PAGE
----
Out of state hunting doesn’t have to be the daunting task that it seems to be.
For any nonresident, hunting license requirements are the first thing to address when it comes to hunting in a different state. Whether you are hunting deer during the archery season, aiming shotguns at migratory waterfowl, or chasing that big game hunting adventure you’ve always dreamed of, you will still need to be aware of which hunting permits are required, navigate the public lands and private lands in an unfamiliar place, and go about completing your hunting permit application correctly (if certain tags call for applying).
Nonresident hunters might feel like they’re behind the eight ball when it comes to hunting success outside of their home state, but it doesn’t have to be that way. Your “hunter education certificate” isn’t always about the test novice hunters take before getting their first hunting license. Sometimes it refers to the way that we approach hunting areas that we’ve never hunted before.
Here are a few simple tips the will hopefully make the process a little easier. Having success in a new state is never impossible. In fact, if things line up correctly, it could be a memory you won’t forget for your entire lifetime.
Hire An Outfitter
Sure this seems like an obvious choice, and yes, it can mean a decent amount of money. But the fact remains that these folks know their home state like the back of their hand, usually are allowed a certain number of guaranteed hunting permits, and include such amenities as food and lodging for the duration of your trip.
For nonresident license holders, a guide is easily the number one way to boost your chances from slim to near-guaranteed.
Many of us have family that live around the country and oftentimes they are situated in regions where the hunting is darn good. Even if they don’t hunt, they may know someone that does such as a coworker, client, or a friend they made in the years of living there. Plus, deer season and holidays like Thanksgiving and Christmas typically line up, meaning you may be getting together anyway.
The best part would be a family member that hunts, knows the area, and has the means to put you in a good position to find what you’re looking for on your out-of-state hunting trip. But don’t count them out if they aren’t avid hunters. They may know folks who are, or at the very least give you a place to stay for a few consecutive days while you execute your game plan.
Out of State Friends
Those that have friends living in a different state can also have one of the greatest of resources when it comes to an out of state hunting experience. Hunting compatriots come in many forms, but your hunting buddies in other states will be the best sources of intel. They can tell you when to apply for tags, show you where animals congregate, and maybe even share a spot or two.
Explore the State Wildlife Agency
Virtually every state in the union has its own state wildlife agency, commission, or some form of natural resource bureau. All of these have websites which are updated with the latest info on Harvest Information Program (HIP) numbers, bag limits, hunting seasons, and especially license applications and license agent information.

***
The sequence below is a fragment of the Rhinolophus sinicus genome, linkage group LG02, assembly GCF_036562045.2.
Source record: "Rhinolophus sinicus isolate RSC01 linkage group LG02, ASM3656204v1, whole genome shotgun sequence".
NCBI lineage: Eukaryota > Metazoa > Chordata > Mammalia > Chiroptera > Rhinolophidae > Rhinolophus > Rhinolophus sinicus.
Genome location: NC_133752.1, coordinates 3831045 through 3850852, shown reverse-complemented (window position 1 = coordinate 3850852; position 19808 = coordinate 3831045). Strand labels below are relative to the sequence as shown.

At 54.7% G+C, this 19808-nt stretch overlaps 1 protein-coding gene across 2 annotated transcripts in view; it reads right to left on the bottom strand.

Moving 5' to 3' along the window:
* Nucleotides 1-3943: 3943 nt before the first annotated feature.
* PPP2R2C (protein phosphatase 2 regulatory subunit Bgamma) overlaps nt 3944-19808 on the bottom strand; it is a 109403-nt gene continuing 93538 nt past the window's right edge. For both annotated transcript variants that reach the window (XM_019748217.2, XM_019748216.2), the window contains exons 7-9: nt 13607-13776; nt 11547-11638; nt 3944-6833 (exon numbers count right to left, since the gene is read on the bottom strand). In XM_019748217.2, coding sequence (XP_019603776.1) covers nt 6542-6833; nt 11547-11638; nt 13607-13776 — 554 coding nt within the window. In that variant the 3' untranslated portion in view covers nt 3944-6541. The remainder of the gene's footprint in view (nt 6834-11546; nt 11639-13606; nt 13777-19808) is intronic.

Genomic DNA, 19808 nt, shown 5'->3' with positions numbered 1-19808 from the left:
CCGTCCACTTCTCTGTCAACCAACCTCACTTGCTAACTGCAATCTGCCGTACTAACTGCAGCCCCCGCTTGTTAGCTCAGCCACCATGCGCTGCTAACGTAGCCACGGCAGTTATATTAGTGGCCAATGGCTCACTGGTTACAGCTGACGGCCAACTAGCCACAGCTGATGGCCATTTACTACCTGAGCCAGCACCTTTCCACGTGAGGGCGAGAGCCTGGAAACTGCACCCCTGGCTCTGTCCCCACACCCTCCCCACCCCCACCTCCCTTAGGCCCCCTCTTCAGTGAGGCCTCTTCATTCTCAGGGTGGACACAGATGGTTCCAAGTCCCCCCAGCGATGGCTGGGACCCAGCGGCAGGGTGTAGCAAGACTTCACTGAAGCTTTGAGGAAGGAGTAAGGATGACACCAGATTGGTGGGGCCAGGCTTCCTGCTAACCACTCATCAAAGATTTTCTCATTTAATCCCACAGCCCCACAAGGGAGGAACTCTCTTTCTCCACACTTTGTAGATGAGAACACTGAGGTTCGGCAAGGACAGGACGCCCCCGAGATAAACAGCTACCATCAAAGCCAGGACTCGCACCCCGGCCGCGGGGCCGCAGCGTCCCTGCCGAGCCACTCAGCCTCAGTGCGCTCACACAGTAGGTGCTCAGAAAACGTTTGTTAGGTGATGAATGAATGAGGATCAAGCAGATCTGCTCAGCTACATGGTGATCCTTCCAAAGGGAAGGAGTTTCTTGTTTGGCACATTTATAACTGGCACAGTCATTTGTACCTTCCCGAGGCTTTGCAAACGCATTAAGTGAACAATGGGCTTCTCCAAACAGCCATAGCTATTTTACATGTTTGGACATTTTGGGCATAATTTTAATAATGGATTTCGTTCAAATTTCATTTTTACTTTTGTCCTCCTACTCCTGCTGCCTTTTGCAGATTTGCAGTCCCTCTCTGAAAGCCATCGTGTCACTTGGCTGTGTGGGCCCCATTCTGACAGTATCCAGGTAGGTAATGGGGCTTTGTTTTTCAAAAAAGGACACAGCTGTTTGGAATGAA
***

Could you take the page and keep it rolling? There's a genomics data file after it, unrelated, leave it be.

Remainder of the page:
Also, this is the source that will provide the information needed on special seasons or methods of take, which might give you an edge in obtaining the tag in the first place. We’re talking about things like archery and muzzleloader seasons, special exemptions on antlered or antlerless regulations, and the like.
Not only do states generally have their own agencies, they usually have their own publications, videos, or other PSA info easily available. They continually aim to educate hunters and fishermen, and they’re great sources for info on hunting and fishing combination licenses, migratory game bird seasons, and private land laws that protect both hunter and landowner.
The esteemed writers that work for these publications not only have the experience, but they are helping folks with a nonresident hunting license better understand their state from an insider’s perspective. This doesn’t mean that they’ll tell you every little secret, but it can give you a great starting point.
It’s up to you to find out the best time to apply for antlerless tags, learn what you need to know about nonresident youth hunting regulations, and discover exactly when the annual hunting licenses go on sale.
Make It Happen
Having a bucket list hunt in another state is great. Knowing what it is that you want to hunt, how to obtain the licensing, and the logistics of getting there and staying there are all necessary parts of the whole experience.
Whether you’re hunting small game on your uncle’s private land down south, headed to South Dakota to chase some pheasants with a guide, or looking for a combo hunting and fishing license for a cast and blast trip to Florida for spring turkey and tarpon, out-of-state hunting can make for a memorable vacation no matter what kind of an outdoorsman you are.
Obtaining a sportsman’s license in another state is not just a way to check something off the bucket list, but it’s also a great way to further support the wildlife conservation and management efforts on a larger scale. You may not be able to buy a lifetime hunting license, which are typically reserved for full time residents, but you can definitely pitch in your part and enjoy something you may not have in your own home state.
Here’s to your out of state adventure! May it be successful in more ways than one!
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